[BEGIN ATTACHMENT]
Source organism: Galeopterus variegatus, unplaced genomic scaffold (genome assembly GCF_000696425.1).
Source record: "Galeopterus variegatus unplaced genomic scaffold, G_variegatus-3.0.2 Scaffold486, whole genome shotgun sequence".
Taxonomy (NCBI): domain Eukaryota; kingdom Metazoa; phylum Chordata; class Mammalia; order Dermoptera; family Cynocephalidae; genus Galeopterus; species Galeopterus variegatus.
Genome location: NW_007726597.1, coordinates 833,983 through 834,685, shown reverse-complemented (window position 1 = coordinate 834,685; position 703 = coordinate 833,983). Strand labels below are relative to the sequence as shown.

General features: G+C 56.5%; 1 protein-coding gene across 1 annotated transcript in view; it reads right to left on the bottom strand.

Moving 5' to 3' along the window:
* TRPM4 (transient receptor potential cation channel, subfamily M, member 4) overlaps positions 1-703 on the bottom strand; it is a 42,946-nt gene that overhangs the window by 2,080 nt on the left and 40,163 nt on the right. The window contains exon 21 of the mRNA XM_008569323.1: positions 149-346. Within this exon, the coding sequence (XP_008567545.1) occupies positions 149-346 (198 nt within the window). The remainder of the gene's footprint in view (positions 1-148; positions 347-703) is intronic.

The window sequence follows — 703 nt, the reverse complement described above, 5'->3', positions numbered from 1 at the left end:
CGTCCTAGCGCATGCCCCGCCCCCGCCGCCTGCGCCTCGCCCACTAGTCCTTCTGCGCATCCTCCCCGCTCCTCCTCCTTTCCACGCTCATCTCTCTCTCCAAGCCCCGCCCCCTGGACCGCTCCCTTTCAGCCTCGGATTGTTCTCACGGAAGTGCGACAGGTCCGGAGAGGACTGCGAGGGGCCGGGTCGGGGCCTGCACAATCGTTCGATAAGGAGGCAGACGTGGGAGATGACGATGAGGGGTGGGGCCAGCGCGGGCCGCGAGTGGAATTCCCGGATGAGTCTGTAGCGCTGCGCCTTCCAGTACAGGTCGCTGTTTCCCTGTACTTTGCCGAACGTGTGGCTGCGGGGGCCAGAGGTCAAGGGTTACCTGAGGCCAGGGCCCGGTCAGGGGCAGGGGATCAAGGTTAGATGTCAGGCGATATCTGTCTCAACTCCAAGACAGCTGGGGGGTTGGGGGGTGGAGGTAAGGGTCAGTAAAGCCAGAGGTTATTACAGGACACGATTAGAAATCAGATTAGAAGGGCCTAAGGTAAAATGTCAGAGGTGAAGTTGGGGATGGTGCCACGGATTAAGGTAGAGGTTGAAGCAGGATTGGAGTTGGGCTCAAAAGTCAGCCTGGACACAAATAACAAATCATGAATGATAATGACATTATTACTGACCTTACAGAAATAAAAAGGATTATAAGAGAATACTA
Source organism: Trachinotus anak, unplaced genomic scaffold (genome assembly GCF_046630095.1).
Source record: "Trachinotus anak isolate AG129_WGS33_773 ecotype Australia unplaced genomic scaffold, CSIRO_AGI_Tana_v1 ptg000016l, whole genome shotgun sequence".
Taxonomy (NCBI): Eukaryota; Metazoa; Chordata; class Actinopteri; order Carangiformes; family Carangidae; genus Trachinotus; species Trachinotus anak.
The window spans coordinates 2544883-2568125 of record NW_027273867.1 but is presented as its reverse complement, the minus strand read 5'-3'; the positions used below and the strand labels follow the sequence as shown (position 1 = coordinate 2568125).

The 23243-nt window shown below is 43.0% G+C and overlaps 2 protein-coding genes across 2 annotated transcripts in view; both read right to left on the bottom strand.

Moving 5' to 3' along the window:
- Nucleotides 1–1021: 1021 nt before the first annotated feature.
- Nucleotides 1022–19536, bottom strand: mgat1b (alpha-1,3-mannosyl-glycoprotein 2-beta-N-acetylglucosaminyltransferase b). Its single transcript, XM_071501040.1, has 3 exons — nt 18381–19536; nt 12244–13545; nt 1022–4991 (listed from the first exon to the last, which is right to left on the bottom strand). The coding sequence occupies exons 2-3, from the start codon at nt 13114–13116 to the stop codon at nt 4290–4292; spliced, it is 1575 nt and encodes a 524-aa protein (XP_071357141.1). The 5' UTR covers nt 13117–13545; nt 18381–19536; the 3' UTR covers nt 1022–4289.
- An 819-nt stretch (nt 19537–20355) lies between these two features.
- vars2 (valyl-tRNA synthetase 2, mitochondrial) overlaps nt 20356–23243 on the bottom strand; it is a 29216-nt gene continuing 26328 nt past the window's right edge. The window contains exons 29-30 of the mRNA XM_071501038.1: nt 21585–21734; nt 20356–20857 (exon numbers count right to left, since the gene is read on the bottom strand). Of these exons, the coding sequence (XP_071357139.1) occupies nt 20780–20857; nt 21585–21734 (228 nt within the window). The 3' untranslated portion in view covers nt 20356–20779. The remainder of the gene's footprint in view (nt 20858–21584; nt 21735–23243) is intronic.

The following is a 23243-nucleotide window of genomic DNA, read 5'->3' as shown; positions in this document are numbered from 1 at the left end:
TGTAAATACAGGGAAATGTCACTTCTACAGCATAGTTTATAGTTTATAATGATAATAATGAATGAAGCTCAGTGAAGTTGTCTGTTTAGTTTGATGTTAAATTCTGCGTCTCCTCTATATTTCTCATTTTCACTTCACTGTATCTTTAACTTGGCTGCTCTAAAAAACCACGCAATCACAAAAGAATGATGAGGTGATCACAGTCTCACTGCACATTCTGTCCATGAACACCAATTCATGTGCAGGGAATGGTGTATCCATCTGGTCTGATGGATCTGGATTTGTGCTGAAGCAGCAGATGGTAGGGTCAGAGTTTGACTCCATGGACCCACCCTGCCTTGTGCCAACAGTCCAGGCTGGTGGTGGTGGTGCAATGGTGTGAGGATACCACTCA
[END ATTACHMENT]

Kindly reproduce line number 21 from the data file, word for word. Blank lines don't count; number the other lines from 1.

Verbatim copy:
TGTAAATACAGGGAAATGTCACTTCTACAGCATAGTTTATAGTTTATAATGATAATAATGAATGAAGCTCAGTGAAGTTGTCTGTTTAGTTTGATGTTAAATTCTGCGTCTCCTCTATATTTCTCATTTTCACTTCACTGTATCTTTAACTTGGCTGCTCTAAAAAACCACGCAATCACAAAAGAATGATGAGGTGATCACAGTCTCACTGCACATTCTGTCCATGAACACCAATTCATGTGCAGGGAATGGTGTATCCATCTGGTCTGATGGATCTGGATTTGTGCTGAAGCAGCAGATGGTAGGGTCAGAGTTTGACTCCATGGACCCACCCTGCCTTGTGCCAACAGTCCAGGCTGGTGGTGGTGGTGCAATGGTGTGAGGATACCACTCA